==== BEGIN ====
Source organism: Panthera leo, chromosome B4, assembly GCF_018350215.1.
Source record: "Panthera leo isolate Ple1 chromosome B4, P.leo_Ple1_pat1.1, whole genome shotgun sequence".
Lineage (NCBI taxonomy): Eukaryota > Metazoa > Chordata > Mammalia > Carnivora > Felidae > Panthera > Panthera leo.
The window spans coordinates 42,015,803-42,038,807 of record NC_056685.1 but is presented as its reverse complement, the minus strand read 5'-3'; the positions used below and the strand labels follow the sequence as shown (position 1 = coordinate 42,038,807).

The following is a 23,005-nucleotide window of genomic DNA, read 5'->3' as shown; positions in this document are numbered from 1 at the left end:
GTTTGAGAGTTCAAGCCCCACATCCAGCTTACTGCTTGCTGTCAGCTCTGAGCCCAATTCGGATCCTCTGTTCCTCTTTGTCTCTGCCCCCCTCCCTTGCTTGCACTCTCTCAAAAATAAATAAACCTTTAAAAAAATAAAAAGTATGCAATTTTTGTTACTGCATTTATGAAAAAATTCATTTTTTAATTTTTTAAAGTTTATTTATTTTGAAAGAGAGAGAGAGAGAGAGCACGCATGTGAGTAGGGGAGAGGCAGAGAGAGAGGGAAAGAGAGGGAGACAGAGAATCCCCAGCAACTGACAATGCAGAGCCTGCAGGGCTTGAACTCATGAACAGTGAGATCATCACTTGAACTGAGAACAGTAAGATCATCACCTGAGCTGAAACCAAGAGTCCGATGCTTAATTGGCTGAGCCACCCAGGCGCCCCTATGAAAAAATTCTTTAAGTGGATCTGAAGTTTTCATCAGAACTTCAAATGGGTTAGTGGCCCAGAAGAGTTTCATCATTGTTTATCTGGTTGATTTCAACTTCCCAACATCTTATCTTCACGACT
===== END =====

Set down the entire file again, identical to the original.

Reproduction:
Source organism: Panthera leo, chromosome B4, assembly GCF_018350215.1.
Source record: "Panthera leo isolate Ple1 chromosome B4, P.leo_Ple1_pat1.1, whole genome shotgun sequence".
Lineage (NCBI taxonomy): Eukaryota > Metazoa > Chordata > Mammalia > Carnivora > Felidae > Panthera > Panthera leo.
The window spans coordinates 42,015,803-42,038,807 of record NC_056685.1 but is presented as its reverse complement, the minus strand read 5'-3'; the positions used below and the strand labels follow the sequence as shown (position 1 = coordinate 42,038,807).

The following is a 23,005-nucleotide window of genomic DNA, read 5'->3' as shown; positions in this document are numbered from 1 at the left end:
GTTTGAGAGTTCAAGCCCCACATCCAGCTTACTGCTTGCTGTCAGCTCTGAGCCCAATTCGGATCCTCTGTTCCTCTTTGTCTCTGCCCCCCTCCCTTGCTTGCACTCTCTCAAAAATAAATAAACCTTTAAAAAAATAAAAAGTATGCAATTTTTGTTACTGCATTTATGAAAAAATTCATTTTTTAATTTTTTAAAGTTTATTTATTTTGAAAGAGAGAGAGAGAGAGAGCACGCATGTGAGTAGGGGAGAGGCAGAGAGAGAGGGAAAGAGAGGGAGACAGAGAATCCCCAGCAACTGACAATGCAGAGCCTGCAGGGCTTGAACTCATGAACAGTGAGATCATCACTTGAACTGAGAACAGTAAGATCATCACCTGAGCTGAAACCAAGAGTCCGATGCTTAATTGGCTGAGCCACCCAGGCGCCCCTATGAAAAAATTCTTTAAGTGGATCTGAAGTTTTCATCAGAACTTCAAATGGGTTAGTGGCCCAGAAGAGTTTCATCATTGTTTATCTGGTTGATTTCAACTTCCCAACATCTTATCTTCACGACT